IMPORTANCE Breast cancer in young women has a less favorable prognosis compared with older women. Yet, comprehensive data on recent trends and how period and cohort effects may affect these trends among young women are not well-known. OBJECTIVE To evaluate breast cancer incidence among young women in the US over a 20-year period by race and ethnicity, hormone receptor status (estrogen receptor [ER] and progesterone receptor [PR]), tumor stage, and age at diagnosis, as well as how period and cohort effects may affect these trends. DESIGN, SETTING, AND PARTICIPANTS This cross-sectional study used data from Surveillance, Epidemiology, and End Results 17 registries (2000-2019). Women aged 20 to 49 years with a primary invasive breast cancer were included. Data were analyzed between February and June 2023. MAIN OUTCOMES AND MEASURES Age-standardized incidence rates (ASIR), incidence rate ratios (IRR), and average annual percent changes (AAPC) stratified by race and ethnicity, hormone receptor status, tumor stage, and age at diagnosis. RESULTS Out of 217 815 eligible women (1485 American Indian or Alaska Native [0.7%], 25 210 Asian or Pacific Islander [11.6%], 27 112 non-Hispanic Black [12.4%], 37 048 Hispanic [17.0%], 126 960 non-Hispanic White [58.3%]), the majority were diagnosed with an ER+/PR+ tumor (134 024 [61.5%]) and were diagnosed with a stage I tumor (81 793 [37.6%]). Overall, invasive breast cancer incidence increased (AAPC, 0.79; 95% CI, 0.42 to 1.15), with increasing trends across almost all racial and ethnic groups. ASIR increased for ER+/PR+ (AAPC, 2.72; 95% CI, 2.34 to 3.12) and ER+/PR− tumors (AAPC, 1.43; 95% CI, 1.00 to 1.87), and decreased for ER−/PR+ (AAPC, −3.25; 95% CI, −4.41 to −2.07) and ER−/PR− tumors (AAPC, −0.55; 95% CI, −1.68 to 0.60). For women aged 20 to 29 and 30 to 39 years, ASIRs were highest among non-Hispanic Black women (age 20-29 years: IRR, 1.53; 95% CI, 1.43 to 1.65; age 30-39 years: IRR, 1.15; 95% CI, 1.12 to 1.18). For women aged 40 to 49 years, ASIR was lower for non-Hispanic Black women (IRR, 0.96; 95% CI, 0.94 to 0.97) compared with non-Hispanic White women. Incidence rates increased for stages I and IV tumors but decreased for stage II and III tumors. Age-period-cohort analysis demonstrated both cohort and period effects on breast cancer incidence (P < .001). CONCLUSIONS AND RELEVANCE In this population-based cross-sectional analysis, an increase in breast cancer incidence rates among young US women and age-related crossover between non-Hispanic White and Black women were observed. Prevention efforts in young women need to adopt a targeted approach to address racial disparities in incidence rates observed at different age phases.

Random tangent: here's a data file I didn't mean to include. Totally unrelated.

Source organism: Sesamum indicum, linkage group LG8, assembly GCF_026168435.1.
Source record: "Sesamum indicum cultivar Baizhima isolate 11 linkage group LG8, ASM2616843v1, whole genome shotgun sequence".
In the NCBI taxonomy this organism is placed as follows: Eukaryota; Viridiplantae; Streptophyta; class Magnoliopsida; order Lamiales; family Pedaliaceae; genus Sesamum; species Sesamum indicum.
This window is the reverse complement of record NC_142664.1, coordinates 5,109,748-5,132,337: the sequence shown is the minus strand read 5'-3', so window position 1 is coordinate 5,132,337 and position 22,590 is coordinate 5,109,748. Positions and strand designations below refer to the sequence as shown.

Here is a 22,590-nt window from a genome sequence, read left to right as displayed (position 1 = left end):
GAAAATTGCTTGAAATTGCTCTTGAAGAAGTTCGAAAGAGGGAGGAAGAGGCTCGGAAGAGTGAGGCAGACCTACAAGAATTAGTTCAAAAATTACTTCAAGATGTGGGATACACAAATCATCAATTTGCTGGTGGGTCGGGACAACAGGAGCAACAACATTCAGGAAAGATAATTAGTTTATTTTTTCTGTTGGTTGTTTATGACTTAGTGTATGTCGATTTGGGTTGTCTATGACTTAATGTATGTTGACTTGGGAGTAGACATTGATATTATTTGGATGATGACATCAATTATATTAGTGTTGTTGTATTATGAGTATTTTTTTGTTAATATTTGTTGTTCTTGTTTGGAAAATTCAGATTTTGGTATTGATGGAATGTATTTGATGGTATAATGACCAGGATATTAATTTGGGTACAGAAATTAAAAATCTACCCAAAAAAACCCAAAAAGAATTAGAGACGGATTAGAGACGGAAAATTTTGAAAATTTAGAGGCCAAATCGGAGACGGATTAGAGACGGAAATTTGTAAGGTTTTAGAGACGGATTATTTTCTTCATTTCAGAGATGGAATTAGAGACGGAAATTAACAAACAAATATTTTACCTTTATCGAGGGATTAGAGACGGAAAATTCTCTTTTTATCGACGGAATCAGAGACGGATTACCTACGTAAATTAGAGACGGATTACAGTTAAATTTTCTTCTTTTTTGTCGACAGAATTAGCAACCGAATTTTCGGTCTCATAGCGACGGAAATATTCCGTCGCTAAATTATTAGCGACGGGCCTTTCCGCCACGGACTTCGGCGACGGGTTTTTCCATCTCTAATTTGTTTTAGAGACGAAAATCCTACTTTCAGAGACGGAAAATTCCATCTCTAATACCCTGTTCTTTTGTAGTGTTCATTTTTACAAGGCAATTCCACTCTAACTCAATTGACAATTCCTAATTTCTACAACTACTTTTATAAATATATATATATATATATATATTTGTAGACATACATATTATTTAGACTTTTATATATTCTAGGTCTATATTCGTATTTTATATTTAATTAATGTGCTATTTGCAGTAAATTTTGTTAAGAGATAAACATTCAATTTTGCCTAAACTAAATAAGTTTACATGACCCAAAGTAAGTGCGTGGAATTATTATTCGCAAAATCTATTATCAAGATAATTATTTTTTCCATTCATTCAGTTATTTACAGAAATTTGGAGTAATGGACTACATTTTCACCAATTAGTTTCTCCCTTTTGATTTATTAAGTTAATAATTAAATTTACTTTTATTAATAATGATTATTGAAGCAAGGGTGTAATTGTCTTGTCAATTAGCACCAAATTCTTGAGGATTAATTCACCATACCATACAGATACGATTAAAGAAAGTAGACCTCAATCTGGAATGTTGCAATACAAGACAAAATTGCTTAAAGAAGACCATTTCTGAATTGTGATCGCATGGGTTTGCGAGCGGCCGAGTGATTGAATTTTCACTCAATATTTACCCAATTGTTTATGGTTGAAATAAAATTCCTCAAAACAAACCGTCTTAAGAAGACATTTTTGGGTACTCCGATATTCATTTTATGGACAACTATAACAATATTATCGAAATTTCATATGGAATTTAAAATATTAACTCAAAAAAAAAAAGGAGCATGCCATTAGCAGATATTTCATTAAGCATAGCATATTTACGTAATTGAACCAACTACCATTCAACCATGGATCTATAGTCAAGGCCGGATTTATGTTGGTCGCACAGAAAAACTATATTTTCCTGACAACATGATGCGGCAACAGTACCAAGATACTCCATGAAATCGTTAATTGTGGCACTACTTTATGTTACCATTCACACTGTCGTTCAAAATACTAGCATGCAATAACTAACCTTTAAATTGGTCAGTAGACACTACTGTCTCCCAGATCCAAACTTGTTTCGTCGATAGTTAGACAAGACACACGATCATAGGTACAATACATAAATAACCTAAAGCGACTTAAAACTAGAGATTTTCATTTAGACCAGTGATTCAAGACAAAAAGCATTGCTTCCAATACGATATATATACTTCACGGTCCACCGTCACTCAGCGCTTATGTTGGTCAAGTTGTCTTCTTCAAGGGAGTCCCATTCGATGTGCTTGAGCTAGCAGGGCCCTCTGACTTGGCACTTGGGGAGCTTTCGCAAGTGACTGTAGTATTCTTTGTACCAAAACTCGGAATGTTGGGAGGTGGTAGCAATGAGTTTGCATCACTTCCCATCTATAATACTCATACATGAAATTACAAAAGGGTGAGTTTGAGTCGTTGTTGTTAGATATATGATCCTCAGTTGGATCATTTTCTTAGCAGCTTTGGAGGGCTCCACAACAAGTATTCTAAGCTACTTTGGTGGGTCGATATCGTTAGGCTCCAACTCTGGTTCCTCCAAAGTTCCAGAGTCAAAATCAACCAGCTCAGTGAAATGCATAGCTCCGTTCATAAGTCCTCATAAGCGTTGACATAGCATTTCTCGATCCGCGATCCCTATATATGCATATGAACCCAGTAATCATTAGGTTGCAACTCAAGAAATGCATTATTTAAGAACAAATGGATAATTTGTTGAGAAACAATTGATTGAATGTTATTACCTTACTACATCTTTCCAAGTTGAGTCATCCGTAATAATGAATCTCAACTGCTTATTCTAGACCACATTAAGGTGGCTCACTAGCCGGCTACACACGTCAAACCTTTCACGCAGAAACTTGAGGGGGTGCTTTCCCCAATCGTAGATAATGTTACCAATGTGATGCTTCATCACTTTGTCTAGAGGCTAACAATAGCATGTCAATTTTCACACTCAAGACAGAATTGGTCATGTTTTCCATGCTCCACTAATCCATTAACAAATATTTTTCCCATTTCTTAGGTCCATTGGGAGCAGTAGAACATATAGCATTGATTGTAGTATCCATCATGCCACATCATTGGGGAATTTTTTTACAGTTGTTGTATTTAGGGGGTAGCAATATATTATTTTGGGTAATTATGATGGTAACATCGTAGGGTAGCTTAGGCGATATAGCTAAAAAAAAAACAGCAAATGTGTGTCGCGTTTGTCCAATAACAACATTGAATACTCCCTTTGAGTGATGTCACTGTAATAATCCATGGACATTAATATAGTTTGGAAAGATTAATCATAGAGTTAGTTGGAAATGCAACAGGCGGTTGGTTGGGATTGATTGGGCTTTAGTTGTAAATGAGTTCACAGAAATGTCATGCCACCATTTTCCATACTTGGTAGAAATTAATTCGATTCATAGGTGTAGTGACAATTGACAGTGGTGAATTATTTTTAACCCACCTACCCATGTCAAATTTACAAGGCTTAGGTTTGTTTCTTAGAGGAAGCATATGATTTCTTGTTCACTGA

Original languageEnglish
Pages (from-to)E2353331
JournalJAMA Network Open
Issue number1
StatePublished - Jan 26 2024


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